Sunday, 16 June 2013

Back to the wild

So, you may be pleased to know that I have finally emerged from a lengthy period of hibernation in my darkened room (see Another week, another skirt...).*

However, on discovering the 49-step pattern for this slouch top I almost retreated back inside it. I say 'almost', because after a stern talking to myself in the mirror (yes, that's how I roll) I resolved to complete the project. This would be my sewing Everest.**

It being summer (well, supposedly), I decided an injection of colour and playfulness was required. This zebra print fabric certainly did the job, and was inspired (in no small part) by the kooky new Basement Jaxx tune, Back 2 The Wild. If a psychedelic mash-up of a cartoon jungle with scary animal dancing and eye-watering 80s graphics is your thing, then go wild for this.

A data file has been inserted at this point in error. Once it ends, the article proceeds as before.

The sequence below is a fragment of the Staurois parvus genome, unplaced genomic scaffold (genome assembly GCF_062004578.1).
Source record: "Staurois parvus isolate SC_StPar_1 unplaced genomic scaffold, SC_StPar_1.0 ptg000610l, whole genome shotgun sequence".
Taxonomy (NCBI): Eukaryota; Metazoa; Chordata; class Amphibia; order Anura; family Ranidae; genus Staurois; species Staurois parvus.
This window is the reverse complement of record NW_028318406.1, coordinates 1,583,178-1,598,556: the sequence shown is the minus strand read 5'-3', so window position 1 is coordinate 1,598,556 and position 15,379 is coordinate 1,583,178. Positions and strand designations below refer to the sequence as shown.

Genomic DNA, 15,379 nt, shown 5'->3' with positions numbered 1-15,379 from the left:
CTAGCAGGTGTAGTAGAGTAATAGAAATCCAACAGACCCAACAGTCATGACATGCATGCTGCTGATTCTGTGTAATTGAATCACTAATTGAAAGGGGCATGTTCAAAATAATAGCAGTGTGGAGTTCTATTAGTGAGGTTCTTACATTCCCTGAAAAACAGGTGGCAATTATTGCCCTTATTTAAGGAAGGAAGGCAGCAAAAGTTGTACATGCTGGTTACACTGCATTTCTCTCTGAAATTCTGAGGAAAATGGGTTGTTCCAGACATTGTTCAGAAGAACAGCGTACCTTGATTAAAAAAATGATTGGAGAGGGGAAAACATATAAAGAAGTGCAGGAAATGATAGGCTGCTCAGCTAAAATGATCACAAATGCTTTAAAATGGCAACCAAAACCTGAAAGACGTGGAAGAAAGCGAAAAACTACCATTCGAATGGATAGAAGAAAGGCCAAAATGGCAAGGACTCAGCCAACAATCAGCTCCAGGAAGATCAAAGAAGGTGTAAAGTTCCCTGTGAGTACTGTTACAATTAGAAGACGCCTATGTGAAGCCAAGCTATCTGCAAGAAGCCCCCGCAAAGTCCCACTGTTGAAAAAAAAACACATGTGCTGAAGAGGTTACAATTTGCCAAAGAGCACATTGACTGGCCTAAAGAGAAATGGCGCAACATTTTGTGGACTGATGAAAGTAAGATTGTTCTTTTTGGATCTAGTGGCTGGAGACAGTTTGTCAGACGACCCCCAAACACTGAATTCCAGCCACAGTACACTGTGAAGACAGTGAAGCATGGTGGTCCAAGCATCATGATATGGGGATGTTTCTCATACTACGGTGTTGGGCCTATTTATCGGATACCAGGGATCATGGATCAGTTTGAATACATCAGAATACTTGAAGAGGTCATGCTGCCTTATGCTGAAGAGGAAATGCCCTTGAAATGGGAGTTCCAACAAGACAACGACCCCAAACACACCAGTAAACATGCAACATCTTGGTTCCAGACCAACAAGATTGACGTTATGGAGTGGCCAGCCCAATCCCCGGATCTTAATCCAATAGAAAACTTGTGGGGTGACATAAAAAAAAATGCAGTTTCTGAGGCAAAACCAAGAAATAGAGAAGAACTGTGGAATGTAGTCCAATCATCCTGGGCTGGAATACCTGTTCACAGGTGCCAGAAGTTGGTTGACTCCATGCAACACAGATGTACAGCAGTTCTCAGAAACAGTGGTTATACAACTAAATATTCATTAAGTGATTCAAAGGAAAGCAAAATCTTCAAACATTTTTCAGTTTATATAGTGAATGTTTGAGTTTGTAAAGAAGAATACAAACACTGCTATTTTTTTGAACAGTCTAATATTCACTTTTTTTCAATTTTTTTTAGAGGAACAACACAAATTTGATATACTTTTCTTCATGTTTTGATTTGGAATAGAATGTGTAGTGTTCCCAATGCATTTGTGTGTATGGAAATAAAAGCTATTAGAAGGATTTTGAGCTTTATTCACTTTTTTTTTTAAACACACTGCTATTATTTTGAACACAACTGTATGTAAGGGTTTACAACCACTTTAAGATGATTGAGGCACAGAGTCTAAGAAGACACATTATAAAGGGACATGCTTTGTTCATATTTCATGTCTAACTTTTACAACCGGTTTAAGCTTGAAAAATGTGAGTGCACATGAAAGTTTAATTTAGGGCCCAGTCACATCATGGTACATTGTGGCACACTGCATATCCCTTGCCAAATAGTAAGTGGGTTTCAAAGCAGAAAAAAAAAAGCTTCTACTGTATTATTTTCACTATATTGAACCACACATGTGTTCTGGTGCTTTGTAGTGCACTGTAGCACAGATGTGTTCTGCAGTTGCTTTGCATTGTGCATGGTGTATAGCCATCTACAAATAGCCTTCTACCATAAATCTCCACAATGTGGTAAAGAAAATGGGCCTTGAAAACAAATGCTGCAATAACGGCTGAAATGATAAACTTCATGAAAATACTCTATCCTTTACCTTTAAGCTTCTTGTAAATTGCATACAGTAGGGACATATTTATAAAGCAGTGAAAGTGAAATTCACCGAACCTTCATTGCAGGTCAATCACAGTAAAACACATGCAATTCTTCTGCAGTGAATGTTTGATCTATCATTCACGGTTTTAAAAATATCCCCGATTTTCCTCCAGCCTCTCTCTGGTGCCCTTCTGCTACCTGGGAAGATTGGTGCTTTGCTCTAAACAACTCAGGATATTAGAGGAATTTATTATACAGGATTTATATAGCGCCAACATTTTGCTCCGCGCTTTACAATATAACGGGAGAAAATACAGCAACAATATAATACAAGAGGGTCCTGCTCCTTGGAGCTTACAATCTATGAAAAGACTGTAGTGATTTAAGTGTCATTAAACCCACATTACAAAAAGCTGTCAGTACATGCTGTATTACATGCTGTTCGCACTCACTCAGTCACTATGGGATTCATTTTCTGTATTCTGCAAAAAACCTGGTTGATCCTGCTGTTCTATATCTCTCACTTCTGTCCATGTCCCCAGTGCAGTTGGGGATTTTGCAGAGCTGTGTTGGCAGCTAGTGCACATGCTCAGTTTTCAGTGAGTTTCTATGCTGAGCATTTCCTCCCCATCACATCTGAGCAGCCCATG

(Viewers of a nervous disposition are advised to move swiftly on.)

Sadly, this is where the fun ended. Not even a woman with a flowerbed on her head doing the robot dance could save me from this one.

1. Central to this project's woes was a lack of any 'proper' pattern. Now, I'm aware that I have championed the creative process of 'trial and error' in a previous post; on reflection, however, I may have been a tad hasty... 

The slouch top is constructed around the premise that existing garments can be traced to make new ones. On paper, this looks to be a cracking idea. In practice, it resulted in arm-holes flailing helplessly down past my waist.

2. This tracing (once corrected) was to be used to make identical front and back pieces. It was at this point, during the customary 'cutting-out', that I encountered my second glitch (regular readers will notice a recurring theme here; scissors are NOT my friend). Suffice to say my pieces were far from 'identical'.